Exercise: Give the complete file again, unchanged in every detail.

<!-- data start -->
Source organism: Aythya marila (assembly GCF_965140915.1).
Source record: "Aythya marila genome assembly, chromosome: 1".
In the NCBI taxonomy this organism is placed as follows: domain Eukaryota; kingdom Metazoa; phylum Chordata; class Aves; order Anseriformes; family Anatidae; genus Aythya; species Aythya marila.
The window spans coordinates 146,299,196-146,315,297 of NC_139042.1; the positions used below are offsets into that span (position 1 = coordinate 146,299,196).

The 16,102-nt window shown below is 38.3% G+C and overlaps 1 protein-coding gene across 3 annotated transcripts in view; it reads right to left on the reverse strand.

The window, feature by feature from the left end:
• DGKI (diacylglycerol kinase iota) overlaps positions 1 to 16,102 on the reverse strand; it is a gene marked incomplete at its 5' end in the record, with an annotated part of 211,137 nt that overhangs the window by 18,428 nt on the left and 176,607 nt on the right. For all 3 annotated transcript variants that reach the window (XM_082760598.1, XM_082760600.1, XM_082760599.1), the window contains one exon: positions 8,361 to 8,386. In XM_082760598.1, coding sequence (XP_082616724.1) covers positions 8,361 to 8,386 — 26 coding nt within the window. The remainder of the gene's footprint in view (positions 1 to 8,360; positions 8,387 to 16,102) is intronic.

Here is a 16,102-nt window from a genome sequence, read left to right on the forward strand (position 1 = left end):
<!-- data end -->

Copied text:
Source organism: Aythya marila (assembly GCF_965140915.1).
Source record: "Aythya marila genome assembly, chromosome: 1".
In the NCBI taxonomy this organism is placed as follows: domain Eukaryota; kingdom Metazoa; phylum Chordata; class Aves; order Anseriformes; family Anatidae; genus Aythya; species Aythya marila.
The window spans coordinates 146,299,196-146,315,297 of NC_139042.1; the positions used below are offsets into that span (position 1 = coordinate 146,299,196).

The 16,102-nt window shown below is 38.3% G+C and overlaps 1 protein-coding gene across 3 annotated transcripts in view; it reads right to left on the reverse strand.

The window, feature by feature from the left end:
• DGKI (diacylglycerol kinase iota) overlaps positions 1 to 16,102 on the reverse strand; it is a gene marked incomplete at its 5' end in the record, with an annotated part of 211,137 nt that overhangs the window by 18,428 nt on the left and 176,607 nt on the right. For all 3 annotated transcript variants that reach the window (XM_082760598.1, XM_082760600.1, XM_082760599.1), the window contains one exon: positions 8,361 to 8,386. In XM_082760598.1, coding sequence (XP_082616724.1) covers positions 8,361 to 8,386 — 26 coding nt within the window. The remainder of the gene's footprint in view (positions 1 to 8,360; positions 8,387 to 16,102) is intronic.

Here is a 16,102-nt window from a genome sequence, read left to right on the forward strand (position 1 = left end):